**Q: Why do a lot of problems use the modulus **10^{9}+7** if we could just use something else, for example **10^{9}**?**

**A:** 10^{9}+7 is prime, and a prime modulus is desirable in some cases:

1. Sometimes, if the modulus is 10^{9}, some important values become 0 for large inputs (or something trivial), making the problem a bit easier for those inputs. But usually when the modulus is prime, it doesn’t. For example, *n*! mod 10^{9} quickly becomes 0 as early as *n* = 40, but *n*! mod (10^{9}+7) is nonzero until *n* = 10^{9}+6.

2. You can “divide” modulo a prime by using modular inverses. Keep in mind though that modular inverses usually aren’t required in official NOI contests.

In some problems, the modulus plays a key role, and a problem can be very difficult with one modulus and easier with another. For example, if we ask you, given *n* ≤ 10^{6}, to compute *n*! mod *m* for some modulus *m*, then the problem is easy if *m* = 10^{9} but a bit harder if *m* = 10^{9}+7. So we recommend paying attention to the modulus.

**Q: How do I prepare for the NOI if I have limited knowledge on problem solving, algorithms and implementation?**

**A:** The best way to improve is to join online contests regularly. For example, HackerRank, Codeforces, CodeChef, etc. host programming contests regularly (for example, in weekly / monthly intervals). Check this link for a schedule of upcoming contests. Joining these contests is free!

If you have limited time, I suggest going through all past NOI problems (which are all hosted in our HackerRank NOI practice page) and solving as much as you can, preferably those you feel are standard stuff but you’re not familiar with. Remember that, being past NOI problems, these problems usually have their editorials available somewhere.

For standard stuff like graphs, data structures, standard algorithms, etc., we suggest you to learn them as soon as possible. You can’t rely on pure instinct all the time.

Finally, I suggest learning problem-solving and implementation skills simultaneously. As you encounter new algorithms/data structures, implement them immediately. Usually when you find tutorials, there are sample problems you can try them out with.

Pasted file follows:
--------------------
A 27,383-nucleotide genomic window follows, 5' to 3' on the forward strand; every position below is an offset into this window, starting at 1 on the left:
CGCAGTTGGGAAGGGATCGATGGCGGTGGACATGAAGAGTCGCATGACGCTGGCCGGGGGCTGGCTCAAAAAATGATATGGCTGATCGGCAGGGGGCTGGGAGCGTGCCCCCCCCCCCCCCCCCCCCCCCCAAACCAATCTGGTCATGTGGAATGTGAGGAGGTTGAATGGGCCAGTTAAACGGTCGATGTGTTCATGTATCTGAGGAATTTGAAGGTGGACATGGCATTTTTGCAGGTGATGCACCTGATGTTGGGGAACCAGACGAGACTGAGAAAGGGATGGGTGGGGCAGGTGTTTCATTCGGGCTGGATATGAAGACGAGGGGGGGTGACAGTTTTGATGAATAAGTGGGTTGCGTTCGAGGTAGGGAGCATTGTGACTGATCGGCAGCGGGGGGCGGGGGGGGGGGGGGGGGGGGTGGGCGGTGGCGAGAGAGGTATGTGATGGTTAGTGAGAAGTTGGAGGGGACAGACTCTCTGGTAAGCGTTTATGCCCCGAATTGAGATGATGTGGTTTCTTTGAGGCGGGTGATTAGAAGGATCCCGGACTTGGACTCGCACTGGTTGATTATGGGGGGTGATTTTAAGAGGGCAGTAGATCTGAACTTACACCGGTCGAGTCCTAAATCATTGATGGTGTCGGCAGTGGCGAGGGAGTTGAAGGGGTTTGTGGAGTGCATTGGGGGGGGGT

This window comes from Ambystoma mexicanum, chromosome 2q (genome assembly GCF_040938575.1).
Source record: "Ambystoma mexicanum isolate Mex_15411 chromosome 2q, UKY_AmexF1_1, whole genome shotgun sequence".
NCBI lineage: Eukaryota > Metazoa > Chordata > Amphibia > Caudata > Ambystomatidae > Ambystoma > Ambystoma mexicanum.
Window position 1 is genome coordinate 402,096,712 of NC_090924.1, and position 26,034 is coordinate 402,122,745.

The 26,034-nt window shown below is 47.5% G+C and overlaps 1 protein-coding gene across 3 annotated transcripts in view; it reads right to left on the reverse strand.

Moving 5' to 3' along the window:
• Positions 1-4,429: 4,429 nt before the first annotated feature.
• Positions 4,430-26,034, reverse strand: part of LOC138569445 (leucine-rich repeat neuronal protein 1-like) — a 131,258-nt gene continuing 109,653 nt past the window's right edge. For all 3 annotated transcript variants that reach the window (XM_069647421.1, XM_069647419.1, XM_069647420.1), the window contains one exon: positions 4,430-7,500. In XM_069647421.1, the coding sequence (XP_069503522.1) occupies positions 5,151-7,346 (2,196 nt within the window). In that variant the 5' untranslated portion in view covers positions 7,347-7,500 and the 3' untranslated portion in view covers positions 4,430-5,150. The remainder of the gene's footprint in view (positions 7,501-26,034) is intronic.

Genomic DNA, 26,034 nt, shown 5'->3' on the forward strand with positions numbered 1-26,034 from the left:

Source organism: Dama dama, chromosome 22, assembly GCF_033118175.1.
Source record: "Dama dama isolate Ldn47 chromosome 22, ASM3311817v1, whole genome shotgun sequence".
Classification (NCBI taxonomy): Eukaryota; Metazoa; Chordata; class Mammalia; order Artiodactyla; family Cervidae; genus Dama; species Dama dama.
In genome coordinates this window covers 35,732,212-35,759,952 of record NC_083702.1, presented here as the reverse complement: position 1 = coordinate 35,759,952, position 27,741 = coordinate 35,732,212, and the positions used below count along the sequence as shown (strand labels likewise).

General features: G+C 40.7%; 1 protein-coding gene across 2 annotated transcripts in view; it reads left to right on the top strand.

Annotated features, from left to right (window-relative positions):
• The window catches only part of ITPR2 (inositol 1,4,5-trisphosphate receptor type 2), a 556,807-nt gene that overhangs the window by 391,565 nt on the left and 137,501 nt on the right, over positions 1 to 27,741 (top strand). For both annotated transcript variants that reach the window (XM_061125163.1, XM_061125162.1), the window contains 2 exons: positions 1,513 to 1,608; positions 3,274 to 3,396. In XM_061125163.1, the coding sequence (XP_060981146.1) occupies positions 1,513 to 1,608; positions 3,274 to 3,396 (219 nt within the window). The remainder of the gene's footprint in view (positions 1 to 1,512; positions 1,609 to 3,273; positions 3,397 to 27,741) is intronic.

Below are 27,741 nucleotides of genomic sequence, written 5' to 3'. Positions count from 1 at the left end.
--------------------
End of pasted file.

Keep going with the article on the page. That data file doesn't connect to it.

**Q: What resources would you recommend for learning?**

**A:** Aside from all the links given in the editorials of past NOI problems (of which there are a lot!), you may check this link for a list of tutorials and sample problems. You can find a lot of things to learn there. Be warned though that they aren’t listed in increasing order of difficulty, so I don’t suggest learning them in that order!

In general, you can try searching the web for any topic you hear about, and you might find a tutorial for that. Sometimes, especially in CodeChef long contests, we even look at research papers for solution (and problem) ideas!

But be sure you’re usually able to code brute-force solutions first! Don’t underestimate experience. You could be the most talented guy and yet fail at contests if you can’t code well enough.

Also, try setting a goal for yourself. For example, solve all NOI practice problems, or get some number of points in UVa Online Judge, or get to a certain rating in Codeforces/HackerRank/CodeChef, etc. During college I tried to get as many points in UVa as possible, and it helped me solve and train regularly.

You may also want to check out our previous posts to prepare for the NOI.